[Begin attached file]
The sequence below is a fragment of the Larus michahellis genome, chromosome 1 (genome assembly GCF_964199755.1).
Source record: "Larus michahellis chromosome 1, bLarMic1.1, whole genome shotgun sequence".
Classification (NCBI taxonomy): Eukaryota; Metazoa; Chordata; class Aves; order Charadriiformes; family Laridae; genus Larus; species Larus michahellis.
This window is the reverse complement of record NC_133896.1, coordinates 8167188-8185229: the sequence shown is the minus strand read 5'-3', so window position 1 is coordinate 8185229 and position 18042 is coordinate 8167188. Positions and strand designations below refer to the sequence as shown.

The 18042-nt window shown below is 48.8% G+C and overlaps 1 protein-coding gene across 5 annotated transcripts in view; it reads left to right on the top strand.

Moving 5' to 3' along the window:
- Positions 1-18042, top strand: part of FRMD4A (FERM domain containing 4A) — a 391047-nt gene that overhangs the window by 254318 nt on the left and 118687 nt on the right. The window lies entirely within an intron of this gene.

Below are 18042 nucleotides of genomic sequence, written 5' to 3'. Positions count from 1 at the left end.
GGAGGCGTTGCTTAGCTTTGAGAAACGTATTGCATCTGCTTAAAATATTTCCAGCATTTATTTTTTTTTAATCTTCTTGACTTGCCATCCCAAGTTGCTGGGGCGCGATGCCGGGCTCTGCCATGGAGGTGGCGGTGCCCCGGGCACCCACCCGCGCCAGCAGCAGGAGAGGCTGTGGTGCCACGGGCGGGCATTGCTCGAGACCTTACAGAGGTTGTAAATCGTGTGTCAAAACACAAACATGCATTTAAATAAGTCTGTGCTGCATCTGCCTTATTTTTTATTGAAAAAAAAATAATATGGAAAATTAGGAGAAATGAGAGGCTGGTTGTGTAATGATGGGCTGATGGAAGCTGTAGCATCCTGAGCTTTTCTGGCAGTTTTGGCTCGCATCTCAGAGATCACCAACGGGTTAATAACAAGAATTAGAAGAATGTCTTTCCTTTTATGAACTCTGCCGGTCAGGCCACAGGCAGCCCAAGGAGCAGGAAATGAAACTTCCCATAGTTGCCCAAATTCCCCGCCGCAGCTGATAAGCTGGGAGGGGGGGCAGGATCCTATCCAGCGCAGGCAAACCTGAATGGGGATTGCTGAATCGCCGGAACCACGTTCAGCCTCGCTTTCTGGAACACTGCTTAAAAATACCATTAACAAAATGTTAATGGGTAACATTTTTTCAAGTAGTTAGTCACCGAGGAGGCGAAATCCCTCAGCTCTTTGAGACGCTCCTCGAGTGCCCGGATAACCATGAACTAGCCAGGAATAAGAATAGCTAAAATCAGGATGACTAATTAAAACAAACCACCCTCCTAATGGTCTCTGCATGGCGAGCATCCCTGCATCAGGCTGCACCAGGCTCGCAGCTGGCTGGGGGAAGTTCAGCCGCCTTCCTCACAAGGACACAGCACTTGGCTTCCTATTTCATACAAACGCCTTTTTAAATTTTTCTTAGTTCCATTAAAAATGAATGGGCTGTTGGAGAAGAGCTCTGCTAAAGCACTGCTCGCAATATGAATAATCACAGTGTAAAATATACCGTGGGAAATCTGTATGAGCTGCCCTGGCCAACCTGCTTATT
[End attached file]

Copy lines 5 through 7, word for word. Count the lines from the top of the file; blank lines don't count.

The 18042-nt window shown below is 48.8% G+C and overlaps 1 protein-coding gene across 5 annotated transcripts in view; it reads left to right on the top strand.

Moving 5' to 3' along the window:
- Positions 1-18042, top strand: part of FRMD4A (FERM domain containing 4A) — a 391047-nt gene that overhangs the window by 254318 nt on the left and 118687 nt on the right. The window lies entirely within an intron of this gene.